Hillel Krief: Rosh Hashana vs. Yom Kippur

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Hillel Krief grew up in Highland Park, but after spending two years at Yeshivat Har Etzion, he joined tzahal, the Israeli military. He will return to learn at Yeshivat Har Etzion in two months.

Rosh Hashana and Yom Kippur are the most terrifying and significant days in the Jewish Calendar. Often, in all the mental chaos of יום הדין judgment day one can lose sight of the exact goal of each day. When we are screaming out to G-d on these days, how is the theme of our prayers going to enable us to accomplish this goal? If one is able to identify the goal of this vital period of time and to and to keep that goal in mind in one’s prayers, thoughts, and emotion, it will enhance both the focus and meaning of one’s high holiday experience, and more importantly, their judgement. Identifying and solving these confusions is what I am going to accomplish in this article.

Firstly, Rosh Hashana and Yom Kippur are two distinct days. On one, we celebrate a holiday, and on the other, we cry out in distress. Hence, there must be a fundamental difference between the two days. The interesting thing is that the difference between these days does not manifest itself in their goal, rather in their focus. Rosh Hashana, Yom Kippur, and the period of repentance in-between the two, share the same goal of רחמים and לפני ה’ תטהרו, of meriting G-d’s mercy and cleansing ourselves using this merit. The difference however is in the unique focus each day possess in order for us to accomplish our goal by the end of the time period.

Rosh Hashana is a time to focus on G-d, and Yom Kippur is a time to focus on ourselves⁠—both with the same goal of רחמים and לפני ה’ תטהרו. On Rosh Hashana we are celebrating the creation of the World, and G-d’s kingship over us as a nation. Whereas on, יום כיפור, where it is more directly “us” focused, we ask him to forgive us not because of who He is, but because of what we are to Him: His nation.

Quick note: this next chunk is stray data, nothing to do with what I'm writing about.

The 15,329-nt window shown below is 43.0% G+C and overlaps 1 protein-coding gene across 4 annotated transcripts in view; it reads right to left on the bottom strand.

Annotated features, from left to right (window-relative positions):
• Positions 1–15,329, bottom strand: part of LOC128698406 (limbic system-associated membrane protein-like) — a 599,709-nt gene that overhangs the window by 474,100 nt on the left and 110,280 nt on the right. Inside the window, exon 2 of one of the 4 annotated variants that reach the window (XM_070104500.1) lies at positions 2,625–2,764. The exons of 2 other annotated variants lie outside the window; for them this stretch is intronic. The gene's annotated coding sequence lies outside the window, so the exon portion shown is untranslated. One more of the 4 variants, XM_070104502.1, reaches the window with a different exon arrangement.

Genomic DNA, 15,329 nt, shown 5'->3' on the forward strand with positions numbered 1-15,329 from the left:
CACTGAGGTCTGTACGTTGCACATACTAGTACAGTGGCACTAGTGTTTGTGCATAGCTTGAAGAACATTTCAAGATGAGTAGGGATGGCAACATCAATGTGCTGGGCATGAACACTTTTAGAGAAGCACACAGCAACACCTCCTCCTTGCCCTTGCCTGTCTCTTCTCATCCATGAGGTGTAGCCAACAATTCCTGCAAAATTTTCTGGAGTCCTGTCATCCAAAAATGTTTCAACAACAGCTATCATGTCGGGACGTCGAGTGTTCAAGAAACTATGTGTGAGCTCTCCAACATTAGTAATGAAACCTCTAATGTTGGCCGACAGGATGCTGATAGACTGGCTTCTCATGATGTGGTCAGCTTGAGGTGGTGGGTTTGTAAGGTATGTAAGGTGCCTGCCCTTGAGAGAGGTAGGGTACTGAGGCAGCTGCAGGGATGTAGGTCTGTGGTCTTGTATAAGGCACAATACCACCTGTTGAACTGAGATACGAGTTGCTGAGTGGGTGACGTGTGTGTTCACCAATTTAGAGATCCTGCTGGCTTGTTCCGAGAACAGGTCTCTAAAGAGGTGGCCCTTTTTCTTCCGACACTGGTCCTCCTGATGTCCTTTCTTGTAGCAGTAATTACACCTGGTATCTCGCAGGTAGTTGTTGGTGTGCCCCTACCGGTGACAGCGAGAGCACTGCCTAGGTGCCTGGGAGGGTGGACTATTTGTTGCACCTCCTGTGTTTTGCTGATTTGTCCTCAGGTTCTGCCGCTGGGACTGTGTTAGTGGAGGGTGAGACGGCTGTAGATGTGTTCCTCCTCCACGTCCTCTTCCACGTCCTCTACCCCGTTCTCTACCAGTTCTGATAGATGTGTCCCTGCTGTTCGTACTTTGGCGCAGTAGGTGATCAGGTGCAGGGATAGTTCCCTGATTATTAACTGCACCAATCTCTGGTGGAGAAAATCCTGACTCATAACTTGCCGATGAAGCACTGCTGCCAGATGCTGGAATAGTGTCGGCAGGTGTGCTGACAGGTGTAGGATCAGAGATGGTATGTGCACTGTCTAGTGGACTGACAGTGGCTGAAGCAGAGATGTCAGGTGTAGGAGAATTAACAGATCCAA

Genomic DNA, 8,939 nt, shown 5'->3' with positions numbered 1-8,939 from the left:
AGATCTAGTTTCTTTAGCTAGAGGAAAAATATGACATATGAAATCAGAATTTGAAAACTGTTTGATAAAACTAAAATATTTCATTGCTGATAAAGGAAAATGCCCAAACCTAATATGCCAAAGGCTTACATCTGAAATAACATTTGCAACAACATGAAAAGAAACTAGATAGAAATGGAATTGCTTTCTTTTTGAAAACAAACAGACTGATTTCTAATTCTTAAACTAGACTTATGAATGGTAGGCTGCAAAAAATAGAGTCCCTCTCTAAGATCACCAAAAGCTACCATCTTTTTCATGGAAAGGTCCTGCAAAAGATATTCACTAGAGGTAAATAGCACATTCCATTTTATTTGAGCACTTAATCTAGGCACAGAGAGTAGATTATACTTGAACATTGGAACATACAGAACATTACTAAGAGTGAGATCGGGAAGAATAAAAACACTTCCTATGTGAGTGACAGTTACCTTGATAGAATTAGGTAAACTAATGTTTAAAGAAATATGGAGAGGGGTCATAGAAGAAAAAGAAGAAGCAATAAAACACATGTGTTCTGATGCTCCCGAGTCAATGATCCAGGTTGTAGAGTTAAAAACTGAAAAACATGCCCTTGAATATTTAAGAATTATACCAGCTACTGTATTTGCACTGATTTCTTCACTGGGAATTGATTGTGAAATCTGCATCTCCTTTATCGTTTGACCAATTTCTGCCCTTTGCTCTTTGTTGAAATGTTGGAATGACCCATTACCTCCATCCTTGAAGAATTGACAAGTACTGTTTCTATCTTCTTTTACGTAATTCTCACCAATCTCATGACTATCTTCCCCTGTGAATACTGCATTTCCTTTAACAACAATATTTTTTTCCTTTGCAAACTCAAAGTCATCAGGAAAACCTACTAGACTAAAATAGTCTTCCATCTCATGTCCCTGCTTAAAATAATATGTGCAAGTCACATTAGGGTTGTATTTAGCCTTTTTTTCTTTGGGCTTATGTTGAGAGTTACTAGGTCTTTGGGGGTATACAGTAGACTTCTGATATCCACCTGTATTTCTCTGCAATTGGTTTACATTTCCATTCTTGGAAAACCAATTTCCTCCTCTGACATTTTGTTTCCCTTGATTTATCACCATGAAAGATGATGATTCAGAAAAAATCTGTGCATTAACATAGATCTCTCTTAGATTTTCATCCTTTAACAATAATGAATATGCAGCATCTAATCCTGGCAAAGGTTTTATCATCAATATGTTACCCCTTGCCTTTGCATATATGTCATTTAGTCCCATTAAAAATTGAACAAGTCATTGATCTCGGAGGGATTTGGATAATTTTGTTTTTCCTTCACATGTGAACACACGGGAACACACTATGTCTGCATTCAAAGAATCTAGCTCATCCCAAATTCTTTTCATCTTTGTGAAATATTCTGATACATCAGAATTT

Specifically, during Rosh Hashana we are celebrating the creation of the world and man, which came with G-d’s kingship. “אין מלך בלא עם” – “there is no king without a people.” When subjects proclaim, “Long live the king!” they do not simply express an acknowledgment to the king that He is the King, as that is the same thing as telling the wall that it is a wall. The declaration of “Long live the King” yields two results⁠—the nation accepts the yoke of kingship and because of that the kings’ royal status is enhanced.

The declaration does not just attest to the kingship, it effects it. The statement is not just descriptive, but constitutive. When a nation declares the royalty of the king, they are in effect creating the king’s kingship, for if a nation does not acknowledge his kingship, by definition he is not a king.

Rosh Hashana, the birthday of man, must also be the birthday of G-d’s Kingship, since we know, “there is no king without a people.” Based on what we have said thus far, Rosh Hashana is not just a commemoration to G-d’s kingship. Rather it constitutes an actual act or coronation to G-d that we repeat on a yearly basis. In a sense, on Rosh Hashana we place a crown on G-d’s head.

You might ask, how can a lowly creature coronate something as unfathomable and awesome and G-d? The answer is rather simple. Rav Ezra Bick says “The concept of kingship is rooted in the subject’s submission of their will to the rulers will. Through our active acceptance of His rule, we create the kingship of G-d.”

This is why the focus of Rosh Hashanah is to proclaim G-d’s מלכות and to celebrate G-d.

You might wonder, how is proclaiming G-d’s kingship aid us in our agony of being judged? By choosing to focus on G-d during our יום הדין, Judgement Day, the scariest and most important day of the year, we are proclaiming acts of heroism and selflessness to show Him how much we appreciate His kingship over ourselves, instead of focusing on ourselves. Proclaiming G-d’s kingship is one way of asking G-d for רחמים. When we come together as a tzibur, a community, and proclaim His kingship, we give G-d a reason to forgive us. If He doesn’t, He won’t have an עם, and once we continue to proclaim His name and bring His shechina down while doing so, He will want to keep us around.

Yom Kippur on the other hand, is us coming as His nation and focusing on the greatness of ourselves as a nation and of who we are to Him, rather than who He is to us. On Rosh Hashana, G-d is our king whose kingship we proclaim. On Yom Kippur, we are G-d’s nation who asks for forgiveness based on that fact itself.

At the end of the day, from Rosh Hashana, to עשרת ימי תשובה, (the Ten Days of Repentance) all-the-way through Yom Kippur, we are coming to G-d with the goal of attaining his mercy and cleansing ourselves. It’s just that the ways in which we do it differ from one another.

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